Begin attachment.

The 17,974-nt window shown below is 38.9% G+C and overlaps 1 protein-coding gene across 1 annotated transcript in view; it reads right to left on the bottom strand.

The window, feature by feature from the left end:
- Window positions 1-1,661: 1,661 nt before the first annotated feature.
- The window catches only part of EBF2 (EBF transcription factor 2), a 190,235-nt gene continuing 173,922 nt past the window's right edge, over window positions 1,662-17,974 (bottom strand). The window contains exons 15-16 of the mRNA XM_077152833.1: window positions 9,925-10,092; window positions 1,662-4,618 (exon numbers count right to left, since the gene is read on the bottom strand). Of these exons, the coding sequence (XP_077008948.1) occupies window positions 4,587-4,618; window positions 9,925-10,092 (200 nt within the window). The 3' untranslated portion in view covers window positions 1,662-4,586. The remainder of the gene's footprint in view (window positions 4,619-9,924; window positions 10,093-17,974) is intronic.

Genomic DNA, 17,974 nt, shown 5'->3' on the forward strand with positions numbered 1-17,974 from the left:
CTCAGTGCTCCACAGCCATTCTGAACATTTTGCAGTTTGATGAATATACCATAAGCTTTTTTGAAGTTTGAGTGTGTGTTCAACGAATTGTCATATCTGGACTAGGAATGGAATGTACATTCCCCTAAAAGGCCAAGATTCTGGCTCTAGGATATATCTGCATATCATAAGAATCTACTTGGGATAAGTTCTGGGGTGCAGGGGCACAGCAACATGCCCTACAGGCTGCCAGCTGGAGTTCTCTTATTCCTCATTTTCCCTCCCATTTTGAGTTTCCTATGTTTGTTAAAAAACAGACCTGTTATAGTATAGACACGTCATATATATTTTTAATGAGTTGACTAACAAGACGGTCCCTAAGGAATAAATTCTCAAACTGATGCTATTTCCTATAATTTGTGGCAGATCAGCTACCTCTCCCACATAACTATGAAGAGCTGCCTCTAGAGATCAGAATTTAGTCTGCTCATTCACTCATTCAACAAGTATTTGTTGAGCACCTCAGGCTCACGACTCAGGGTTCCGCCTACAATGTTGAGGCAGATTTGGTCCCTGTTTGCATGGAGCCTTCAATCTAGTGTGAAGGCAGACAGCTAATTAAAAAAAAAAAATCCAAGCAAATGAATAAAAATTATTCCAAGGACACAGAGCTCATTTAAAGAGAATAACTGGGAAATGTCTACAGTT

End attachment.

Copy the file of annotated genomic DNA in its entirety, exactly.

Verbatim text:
The 17,974-nt window shown below is 38.9% G+C and overlaps 1 protein-coding gene across 1 annotated transcript in view; it reads right to left on the bottom strand.

The window, feature by feature from the left end:
- Window positions 1-1,661: 1,661 nt before the first annotated feature.
- The window catches only part of EBF2 (EBF transcription factor 2), a 190,235-nt gene continuing 173,922 nt past the window's right edge, over window positions 1,662-17,974 (bottom strand). The window contains exons 15-16 of the mRNA XM_077152833.1: window positions 9,925-10,092; window positions 1,662-4,618 (exon numbers count right to left, since the gene is read on the bottom strand). Of these exons, the coding sequence (XP_077008948.1) occupies window positions 4,587-4,618; window positions 9,925-10,092 (200 nt within the window). The 3' untranslated portion in view covers window positions 1,662-4,586. The remainder of the gene's footprint in view (window positions 4,619-9,924; window positions 10,093-17,974) is intronic.

Genomic DNA, 17,974 nt, shown 5'->3' on the forward strand with positions numbered 1-17,974 from the left:
CTCAGTGCTCCACAGCCATTCTGAACATTTTGCAGTTTGATGAATATACCATAAGCTTTTTTGAAGTTTGAGTGTGTGTTCAACGAATTGTCATATCTGGACTAGGAATGGAATGTACATTCCCCTAAAAGGCCAAGATTCTGGCTCTAGGATATATCTGCATATCATAAGAATCTACTTGGGATAAGTTCTGGGGTGCAGGGGCACAGCAACATGCCCTACAGGCTGCCAGCTGGAGTTCTCTTATTCCTCATTTTCCCTCCCATTTTGAGTTTCCTATGTTTGTTAAAAAACAGACCTGTTATAGTATAGACACGTCATATATATTTTTAATGAGTTGACTAACAAGACGGTCCCTAAGGAATAAATTCTCAAACTGATGCTATTTCCTATAATTTGTGGCAGATCAGCTACCTCTCCCACATAACTATGAAGAGCTGCCTCTAGAGATCAGAATTTAGTCTGCTCATTCACTCATTCAACAAGTATTTGTTGAGCACCTCAGGCTCACGACTCAGGGTTCCGCCTACAATGTTGAGGCAGATTTGGTCCCTGTTTGCATGGAGCCTTCAATCTAGTGTGAAGGCAGACAGCTAATTAAAAAAAAAAAATCCAAGCAAATGAATAAAAATTATTCCAAGGACACAGAGCTCATTTAAAGAGAATAACTGGGAAATGTCTACAGTT